Don't petition the White House, Use Change.org

Don’t petition the White House, Use Change.org

Nov 18, 2012 Aaron Krager No Comments
Secessionists. I first want to say thank you for finally learning something from history. The last time so many desired to rid themselves of a tyrannical president they declared war on the Union. Thus, your use of a peaceful means through petitions on the White House’s site is commendable. Furthermore, each state now finds themselves represented by a petition and signatures from people possibly...
The Country Moved to the Left Last Night

The Country Moved to the Left Last Night

The whole campaign season did not just depend upon the presidential race that finally came to an end last night. Yes, the country voted clearly to give Barack Obama another four years in the White House. He received more than 50 percent of the vote and won handily in the electoral college. Yet, it is what happened down the ballot that shows the nation’s...
Republicans, Rape, Life, and Control of Women

Republicans, Rape, Life, and Control of Women

Oct 24, 2012 Aaron Krager No Comments
During last night’s Indiana Senate debate the Republican candidate, Richard Mourdock, did more than stick his foot in his mouth. I believe life begins at conception. The only exception I have for to have an abortion is in the case of the life of the mother. I struggled with myself for a long time but I came to realize life is that gift from...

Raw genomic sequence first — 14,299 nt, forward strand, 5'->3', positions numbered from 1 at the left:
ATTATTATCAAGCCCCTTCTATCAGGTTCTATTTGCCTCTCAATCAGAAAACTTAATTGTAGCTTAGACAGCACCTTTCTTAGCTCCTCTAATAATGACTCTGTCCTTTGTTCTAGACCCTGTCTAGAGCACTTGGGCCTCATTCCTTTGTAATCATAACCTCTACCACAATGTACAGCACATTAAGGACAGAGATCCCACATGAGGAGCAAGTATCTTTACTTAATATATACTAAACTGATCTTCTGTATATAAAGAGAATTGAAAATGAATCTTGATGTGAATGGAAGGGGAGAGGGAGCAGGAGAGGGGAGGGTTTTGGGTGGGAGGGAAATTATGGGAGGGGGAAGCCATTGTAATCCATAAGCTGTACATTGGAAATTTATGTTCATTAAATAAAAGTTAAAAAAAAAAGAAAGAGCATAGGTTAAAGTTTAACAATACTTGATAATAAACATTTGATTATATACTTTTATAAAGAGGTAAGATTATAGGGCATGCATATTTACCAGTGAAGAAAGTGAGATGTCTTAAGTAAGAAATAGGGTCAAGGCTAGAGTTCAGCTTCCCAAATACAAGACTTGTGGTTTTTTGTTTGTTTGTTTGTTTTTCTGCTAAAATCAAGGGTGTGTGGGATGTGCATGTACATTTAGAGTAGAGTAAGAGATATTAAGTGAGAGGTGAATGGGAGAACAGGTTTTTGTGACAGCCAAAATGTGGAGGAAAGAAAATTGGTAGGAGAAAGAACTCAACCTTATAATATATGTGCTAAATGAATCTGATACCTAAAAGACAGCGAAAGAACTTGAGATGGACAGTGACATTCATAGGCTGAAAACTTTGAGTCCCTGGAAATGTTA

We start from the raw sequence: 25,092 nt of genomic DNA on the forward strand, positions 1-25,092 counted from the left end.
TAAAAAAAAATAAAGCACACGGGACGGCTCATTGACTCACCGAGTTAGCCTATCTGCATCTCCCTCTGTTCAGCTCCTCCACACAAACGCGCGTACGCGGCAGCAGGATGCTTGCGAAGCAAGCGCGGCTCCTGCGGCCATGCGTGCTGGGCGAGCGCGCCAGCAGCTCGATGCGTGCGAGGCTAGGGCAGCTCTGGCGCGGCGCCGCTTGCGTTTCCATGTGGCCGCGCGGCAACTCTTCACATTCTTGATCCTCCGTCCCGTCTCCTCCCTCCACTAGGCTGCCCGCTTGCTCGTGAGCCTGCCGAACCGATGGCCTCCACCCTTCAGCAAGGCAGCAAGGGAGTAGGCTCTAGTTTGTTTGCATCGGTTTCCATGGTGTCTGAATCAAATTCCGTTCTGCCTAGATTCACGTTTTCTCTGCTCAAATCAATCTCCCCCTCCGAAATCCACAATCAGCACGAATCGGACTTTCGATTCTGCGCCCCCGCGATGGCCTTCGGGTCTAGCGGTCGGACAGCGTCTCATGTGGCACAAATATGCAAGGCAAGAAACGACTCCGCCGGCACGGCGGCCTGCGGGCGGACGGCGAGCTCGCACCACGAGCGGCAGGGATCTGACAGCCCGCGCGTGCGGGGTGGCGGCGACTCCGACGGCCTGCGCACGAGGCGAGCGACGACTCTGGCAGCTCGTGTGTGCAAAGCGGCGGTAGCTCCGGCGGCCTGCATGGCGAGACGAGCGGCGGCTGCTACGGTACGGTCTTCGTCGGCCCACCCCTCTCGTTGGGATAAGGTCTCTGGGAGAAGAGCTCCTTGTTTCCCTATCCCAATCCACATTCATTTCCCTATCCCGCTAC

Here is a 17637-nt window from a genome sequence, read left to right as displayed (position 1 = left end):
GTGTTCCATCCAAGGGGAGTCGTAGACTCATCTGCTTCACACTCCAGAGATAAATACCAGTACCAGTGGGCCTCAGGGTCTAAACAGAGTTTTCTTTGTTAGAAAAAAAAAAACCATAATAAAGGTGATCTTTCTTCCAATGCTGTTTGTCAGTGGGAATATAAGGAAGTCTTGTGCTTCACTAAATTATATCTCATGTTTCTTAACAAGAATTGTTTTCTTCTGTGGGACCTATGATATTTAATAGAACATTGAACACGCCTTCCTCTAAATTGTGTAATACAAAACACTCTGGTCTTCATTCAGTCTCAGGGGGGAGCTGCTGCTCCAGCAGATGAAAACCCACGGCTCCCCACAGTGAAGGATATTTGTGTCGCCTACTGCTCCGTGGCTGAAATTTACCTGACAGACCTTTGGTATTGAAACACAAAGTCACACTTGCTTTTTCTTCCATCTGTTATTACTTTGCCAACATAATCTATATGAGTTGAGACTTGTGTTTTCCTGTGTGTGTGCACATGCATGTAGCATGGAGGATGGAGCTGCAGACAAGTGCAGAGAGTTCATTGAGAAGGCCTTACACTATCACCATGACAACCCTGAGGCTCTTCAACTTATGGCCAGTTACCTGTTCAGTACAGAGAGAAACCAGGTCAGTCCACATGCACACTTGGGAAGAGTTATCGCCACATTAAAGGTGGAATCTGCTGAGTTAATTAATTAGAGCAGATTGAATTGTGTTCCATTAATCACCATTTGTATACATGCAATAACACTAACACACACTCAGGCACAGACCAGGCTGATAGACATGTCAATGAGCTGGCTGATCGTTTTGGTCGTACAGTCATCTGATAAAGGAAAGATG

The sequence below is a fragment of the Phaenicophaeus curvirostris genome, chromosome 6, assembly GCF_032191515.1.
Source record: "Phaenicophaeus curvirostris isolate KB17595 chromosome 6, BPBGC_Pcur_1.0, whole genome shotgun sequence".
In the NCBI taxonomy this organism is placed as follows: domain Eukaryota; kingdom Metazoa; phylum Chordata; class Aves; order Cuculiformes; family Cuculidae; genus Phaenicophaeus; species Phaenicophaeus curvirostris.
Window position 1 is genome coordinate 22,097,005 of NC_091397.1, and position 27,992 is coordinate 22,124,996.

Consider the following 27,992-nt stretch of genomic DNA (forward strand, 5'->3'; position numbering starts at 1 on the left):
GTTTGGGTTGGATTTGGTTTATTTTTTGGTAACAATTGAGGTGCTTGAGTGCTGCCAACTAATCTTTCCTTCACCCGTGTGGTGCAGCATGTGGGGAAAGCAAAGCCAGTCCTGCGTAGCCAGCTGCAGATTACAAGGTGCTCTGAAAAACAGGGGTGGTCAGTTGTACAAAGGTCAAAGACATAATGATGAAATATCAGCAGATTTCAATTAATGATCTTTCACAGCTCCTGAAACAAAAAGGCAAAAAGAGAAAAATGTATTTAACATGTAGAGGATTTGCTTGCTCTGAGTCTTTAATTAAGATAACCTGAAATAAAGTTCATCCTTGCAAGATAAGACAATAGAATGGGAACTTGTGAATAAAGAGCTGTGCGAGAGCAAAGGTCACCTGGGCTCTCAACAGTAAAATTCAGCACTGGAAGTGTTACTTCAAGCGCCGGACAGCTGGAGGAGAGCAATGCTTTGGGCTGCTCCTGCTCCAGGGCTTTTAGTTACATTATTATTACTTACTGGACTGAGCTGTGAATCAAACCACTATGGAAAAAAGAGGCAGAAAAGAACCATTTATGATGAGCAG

Treat Suicidal Workers Like Animals

Jan 24, 2012 Aaron Krager No Comments
Treat Suicidal Workers Like Animals

Foxconn workers endure long shifts, harsh working conditions, and no recourse to address these issues. You already know that if you read some of the news articles that have been written in the new year. All of it comes after 150 workers threaten suicide if conditions did not improve.

Shifts as long as 36-hours, rare access to bathrooms, no talking or sitting while working, and living quarters with at least a half dozen strangers. No wonder they are suicidal. It is no wonder why my Apple products, which I proudly tout, were more than likely touched by a suicidal worker in the manufacturing process.

One must ask if the CEO of Foxconn if he even cares about these workers when he calls them animals.

“Hon Hai has a workforce of over one million and as human beings are also animals, to manage one million animals gives me a headache,” said Terry Gou, chairman of Taiwan’s Hon Hai, the parent company of Foxconn.

This is not something lost in translation but part of a larger attitude towards replaceable parts in his company. Hon invited the director of the Tapei Zoo, Chin Shin-Chien, to speak and take part in the company’s annual review. General managers were required to listen to Chin’s advice on managing different animals with Gou’s support.

While Foxconn employees around a million people, the techniques to manage such a large workforce does not require advice from a zookeeper. Well, with Foxconn’s practices it might be true with the way they treat fellow human beings.

One former executive described how the company relied upon a Chinese factory to revamp iPhone manufacturing just weeks before the device was due on shelves. Apple had redesigned the iPhone’s screen at the last minute, forcing an assembly line overhaul. New screens began arriving at the plant near midnight.